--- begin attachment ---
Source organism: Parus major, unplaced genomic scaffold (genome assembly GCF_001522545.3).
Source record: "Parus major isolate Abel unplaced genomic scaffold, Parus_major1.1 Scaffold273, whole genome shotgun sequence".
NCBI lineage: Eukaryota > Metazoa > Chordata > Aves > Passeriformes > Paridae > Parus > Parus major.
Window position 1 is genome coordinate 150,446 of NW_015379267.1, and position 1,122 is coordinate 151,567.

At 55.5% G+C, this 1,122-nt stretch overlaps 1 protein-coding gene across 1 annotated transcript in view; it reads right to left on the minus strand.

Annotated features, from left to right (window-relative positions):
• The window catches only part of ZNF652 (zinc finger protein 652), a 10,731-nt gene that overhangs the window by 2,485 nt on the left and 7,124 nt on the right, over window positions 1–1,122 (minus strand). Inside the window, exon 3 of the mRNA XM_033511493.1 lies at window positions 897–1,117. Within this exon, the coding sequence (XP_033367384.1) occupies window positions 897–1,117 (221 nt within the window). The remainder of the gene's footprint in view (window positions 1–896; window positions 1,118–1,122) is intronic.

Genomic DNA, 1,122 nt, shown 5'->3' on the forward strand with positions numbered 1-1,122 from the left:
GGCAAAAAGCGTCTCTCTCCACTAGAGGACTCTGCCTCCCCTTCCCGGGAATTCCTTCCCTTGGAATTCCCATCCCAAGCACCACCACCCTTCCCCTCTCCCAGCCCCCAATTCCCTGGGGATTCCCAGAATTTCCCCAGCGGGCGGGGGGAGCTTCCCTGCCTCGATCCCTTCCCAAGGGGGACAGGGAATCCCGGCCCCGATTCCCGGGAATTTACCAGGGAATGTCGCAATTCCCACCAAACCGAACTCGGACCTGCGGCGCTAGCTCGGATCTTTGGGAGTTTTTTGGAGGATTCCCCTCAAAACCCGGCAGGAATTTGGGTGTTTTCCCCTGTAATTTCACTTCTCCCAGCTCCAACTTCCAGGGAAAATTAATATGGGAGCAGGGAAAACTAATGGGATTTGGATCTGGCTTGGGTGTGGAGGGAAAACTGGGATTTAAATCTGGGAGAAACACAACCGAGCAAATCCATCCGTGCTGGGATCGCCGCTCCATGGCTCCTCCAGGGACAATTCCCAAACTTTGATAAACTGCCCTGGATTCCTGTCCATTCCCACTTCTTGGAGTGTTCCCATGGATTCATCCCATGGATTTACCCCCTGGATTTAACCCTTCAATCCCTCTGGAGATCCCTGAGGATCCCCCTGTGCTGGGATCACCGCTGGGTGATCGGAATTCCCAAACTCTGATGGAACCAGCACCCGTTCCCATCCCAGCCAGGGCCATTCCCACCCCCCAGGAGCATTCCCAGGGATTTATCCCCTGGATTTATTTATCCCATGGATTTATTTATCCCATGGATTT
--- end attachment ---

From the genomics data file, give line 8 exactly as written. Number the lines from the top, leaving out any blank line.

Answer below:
Genomic DNA, 1,122 nt, shown 5'->3' on the forward strand with positions numbered 1-1,122 from the left: